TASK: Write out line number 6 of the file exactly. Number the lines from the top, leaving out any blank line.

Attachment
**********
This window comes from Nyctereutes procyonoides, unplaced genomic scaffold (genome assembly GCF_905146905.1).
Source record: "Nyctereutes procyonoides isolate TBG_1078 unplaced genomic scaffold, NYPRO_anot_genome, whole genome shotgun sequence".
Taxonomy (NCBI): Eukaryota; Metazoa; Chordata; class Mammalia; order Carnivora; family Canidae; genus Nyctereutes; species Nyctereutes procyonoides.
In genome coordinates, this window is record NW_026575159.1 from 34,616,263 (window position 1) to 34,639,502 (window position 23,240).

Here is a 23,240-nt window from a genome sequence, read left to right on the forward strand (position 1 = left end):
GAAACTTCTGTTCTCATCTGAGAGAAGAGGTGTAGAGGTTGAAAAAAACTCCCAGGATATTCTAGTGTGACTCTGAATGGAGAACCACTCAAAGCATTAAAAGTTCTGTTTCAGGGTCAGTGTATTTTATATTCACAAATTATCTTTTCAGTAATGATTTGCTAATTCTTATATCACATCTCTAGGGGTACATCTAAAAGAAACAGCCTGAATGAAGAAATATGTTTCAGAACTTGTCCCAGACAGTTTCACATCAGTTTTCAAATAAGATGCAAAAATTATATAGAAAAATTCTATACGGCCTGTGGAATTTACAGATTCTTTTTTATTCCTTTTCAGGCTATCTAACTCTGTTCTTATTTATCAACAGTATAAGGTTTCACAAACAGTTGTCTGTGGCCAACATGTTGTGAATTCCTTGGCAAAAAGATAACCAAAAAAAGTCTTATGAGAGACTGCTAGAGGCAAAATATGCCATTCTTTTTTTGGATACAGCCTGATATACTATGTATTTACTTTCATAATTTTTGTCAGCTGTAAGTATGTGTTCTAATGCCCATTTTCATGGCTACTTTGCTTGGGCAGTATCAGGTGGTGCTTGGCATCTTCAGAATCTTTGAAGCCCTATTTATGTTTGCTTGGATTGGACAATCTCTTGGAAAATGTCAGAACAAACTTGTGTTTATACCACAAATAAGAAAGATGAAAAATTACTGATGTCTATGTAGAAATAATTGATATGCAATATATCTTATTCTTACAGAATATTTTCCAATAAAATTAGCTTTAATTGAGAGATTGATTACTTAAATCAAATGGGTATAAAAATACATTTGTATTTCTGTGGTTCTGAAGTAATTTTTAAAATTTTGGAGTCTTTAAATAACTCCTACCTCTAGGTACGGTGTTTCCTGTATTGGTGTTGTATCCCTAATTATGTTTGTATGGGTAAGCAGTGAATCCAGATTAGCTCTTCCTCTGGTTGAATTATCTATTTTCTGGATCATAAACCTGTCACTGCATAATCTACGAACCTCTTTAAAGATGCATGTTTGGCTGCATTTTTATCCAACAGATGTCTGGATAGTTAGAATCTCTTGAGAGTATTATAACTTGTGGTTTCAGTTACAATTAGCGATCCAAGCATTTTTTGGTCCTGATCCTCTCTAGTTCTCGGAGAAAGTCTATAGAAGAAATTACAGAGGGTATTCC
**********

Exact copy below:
GAAACTTCTGTTCTCATCTGAGAGAAGAGGTGTAGAGGTTGAAAAAAACTCCCAGGATATTCTAGTGTGACTCTGAATGGAGAACCACTCAAAGCATTAAAAGTTCTGTTTCAGGGTCAGTGTATTTTATATTCACAAATTATCTTTTCAGTAATGATTTGCTAATTCTTATATCACATCTCTAGGGGTACATCTAAAAGAAACAGCCTGAATGAAGAAATATGTTTCAGAACTTGTCCCAGACAGTTTCACATCAGTTTTCAAATAAGATGCAAAAATTATATAGAAAAATTCTATACGGCCTGTGGAATTTACAGATTCTTTTTTATTCCTTTTCAGGCTATCTAACTCTGTTCTTATTTATCAACAGTATAAGGTTTCACAAACAGTTGTCTGTGGCCAACATGTTGTGAATTCCTTGGCAAAAAGATAACCAAAAAAAGTCTTATGAGAGACTGCTAGAGGCAAAATATGCCATTCTTTTTTTGGATACAGCCTGATATACTATGTATTTACTTTCATAATTTTTGTCAGCTGTAAGTATGTGTTCTAATGCCCATTTTCATGGCTACTTTGCTTGGGCAGTATCAGGTGGTGCTTGGCATCTTCAGAATCTTTGAAGCCCTATTTATGTTTGCTTGGATTGGACAATCTCTTGGAAAATGTCAGAACAAACTTGTGTTTATACCACAAATAAGAAAGATGAAAAATTACTGATGTCTATGTAGAAATAATTGATATGCAATATATCTTATTCTTACAGAATATTTTCCAATAAAATTAGCTTTAATTGAGAGATTGATTACTTAAATCAAATGGGTATAAAAATACATTTGTATTTCTGTGGTTCTGAAGTAATTTTTAAAATTTTGGAGTCTTTAAATAACTCCTACCTCTAGGTACGGTGTTTCCTGTATTGGTGTTGTATCCCTAATTATGTTTGTATGGGTAAGCAGTGAATCCAGATTAGCTCTTCCTCTGGTTGAATTATCTATTTTCTGGATCATAAACCTGTCACTGCATAATCTACGAACCTCTTTAAAGATGCATGTTTGGCTGCATTTTTATCCAACAGATGTCTGGATAGTTAGAATCTCTTGAGAGTATTATAACTTGTGGTTTCAGTTACAATTAGCGATCCAAGCATTTTTTGGTCCTGATCCTCTCTAGTTCTCGGAGAAAGTCTATAGAAGAAATTACAGAGGGTATTCC